Welcome to the Italian villa of my dreams. While I will probably never be a rich, aristocratic billionaire, I can certainly live like one for a weekend! To be honest, renting a huge-ass villa wasn’t necessarily my birthday plan. I wanted to celebrate with some friends in Tuscany, and as the list of attendees grew to around 25 people, it was clear that we would need a BIG place to stay.I’d envisioned a sophisticated birthday weekend, sipping wine in the sun, gobbling up homemade spaghetti dinners at a big table with all of my friends, visiting vineyards, and playing charades around a roaring, warm fireplace at night. Tuscany was my ideal backdrop for the birthday antics, and after pursuing Booking.com (hello employee discount!) I managed to find the MOST DREAMY villa ever to host the birthday crew and our antics. Let me tell you about this villa . . . . Continue reading
Italy is hands down my favorite country in Europe. The landscape is so vast with hundreds of miles of rocky coastline, rolling hills and vineyards, tall mountains that broach the sea, and turquoise blue waters that lap the shores of pebbled islands. You have glorious Rome, with it’s dirty streets and brilliant pizza, Florence with endless artistic gems, Milan with elegant cathedrals and a knack for fashion. Everywhere you look there are glistening fountains, gelaterias, and elegantly-tall domed basilicas. If you escape to the countryside, you will find some of the oldest wine-producing regions in the world. And let’s not overlook the abundant olive and lemon trees – all hail the home of pesto! There’s Lake Como with it’s mermaid-worthy blue hues. There’s ancient villages such as Cinque Terra and Positano, carved into the cliffsides along the sea. And there are wonders of ancient architecture and engineering such as the ruins of Pompei and the Colosseum. There always seems to be a surplus of sunshine in Italy, which is perhaps why this country produces some of the sweetest tomatoes in the world. I did not truly believe tomatoes were a fruit until I tried them warm and sun-kissed off of the vine in Italy. And I guess that leads me to the food. If you don’t like pizza, pasta, warm oven-baked bread, or gelato, we can’t be friends. But you’ll still manage to find something to eat in Italy – the freshest mozzarella, seafood caught that day, tiramisu, panna cotta, and a schmorgesborg of soft cured meats, such as prosciutto (ideally wrapped around cool melon) are just a few of the country’s specialties. If your mouth is not watering and your heart is not lusting after an idyllic Italian vacation, I have failed you as a writer! For me, Italy is on par with England, France, Belgium, or Spain. It’s a country I’ve been to before but will never tire of, and try to visit at least once a year. This year, I totally lucked out. Amie and I went to Cinque Terre right around my 29th birthday, Kai and I went to Trieste in the summer, and then I spent my 30th birthday (finally getting to the point of this post!) in Italy as well. When I hit three decades, I wanted to be in my favorite country with my favorite people. And so I selected the best of the bunch from Amsterdam and the US, booked a giant villa, mapped out an itinerary, and flew into Bologna to celebrate thirty years Italian style with all of my favorites. Continue reading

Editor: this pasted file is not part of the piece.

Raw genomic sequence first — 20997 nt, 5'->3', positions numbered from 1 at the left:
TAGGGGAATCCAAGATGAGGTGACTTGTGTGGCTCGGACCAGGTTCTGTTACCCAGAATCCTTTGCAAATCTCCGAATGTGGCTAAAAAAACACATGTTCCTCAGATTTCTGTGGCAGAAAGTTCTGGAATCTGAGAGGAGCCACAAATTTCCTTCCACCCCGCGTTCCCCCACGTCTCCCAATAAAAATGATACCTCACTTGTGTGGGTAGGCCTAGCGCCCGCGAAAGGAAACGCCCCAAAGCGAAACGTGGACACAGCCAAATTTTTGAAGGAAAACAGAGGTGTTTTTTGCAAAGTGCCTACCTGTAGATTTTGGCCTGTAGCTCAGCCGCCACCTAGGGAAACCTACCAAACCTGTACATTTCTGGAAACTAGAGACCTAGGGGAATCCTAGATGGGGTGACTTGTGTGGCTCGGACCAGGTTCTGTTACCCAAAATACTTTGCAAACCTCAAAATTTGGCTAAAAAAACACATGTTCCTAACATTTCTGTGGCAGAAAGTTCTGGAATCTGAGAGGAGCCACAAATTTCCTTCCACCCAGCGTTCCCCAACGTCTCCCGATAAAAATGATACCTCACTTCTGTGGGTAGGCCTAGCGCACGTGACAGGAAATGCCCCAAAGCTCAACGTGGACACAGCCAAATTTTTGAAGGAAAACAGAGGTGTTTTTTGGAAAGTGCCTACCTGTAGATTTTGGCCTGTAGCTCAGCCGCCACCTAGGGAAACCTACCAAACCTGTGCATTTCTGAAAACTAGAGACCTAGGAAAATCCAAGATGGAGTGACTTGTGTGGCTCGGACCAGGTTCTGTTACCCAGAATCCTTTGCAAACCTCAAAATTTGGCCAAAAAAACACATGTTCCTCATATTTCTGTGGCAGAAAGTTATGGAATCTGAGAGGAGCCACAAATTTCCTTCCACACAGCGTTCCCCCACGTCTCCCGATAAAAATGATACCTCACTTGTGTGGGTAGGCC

While planning our trip to Slovenia, Kai and I realized that flights from Amsterdam into Ljubljana were quite pricy. Like, €260 each pricy, which was a bit more than we were hoping to spend on a long weekend trip in Europe. As our ultimate destination was Lake Bled, we knew we would have to rent a car anyways, as there are no airports in the close vicinity of the lake. So when we found €80 return trip tickets to Venice, which is only a 2.5 hr drive from Ljubljana, we quickly got excited about saving some money and also spending some time in Italy! Kai and I had both been to Venice before, and so we decided to do a pit stop a bit closer to Slovenia in Trieste, Italy. We flew into Venice late on a Wednesday night, slept at a cheap and cheerful airport hotel, took advantage of the free breakfast the next morning (ohh how my heart loves a good Italian breakfast of meats, cheeses, crusty bread, and espresso!) and hit the road early enough to arrive in Trieste by lunch time. Continue reading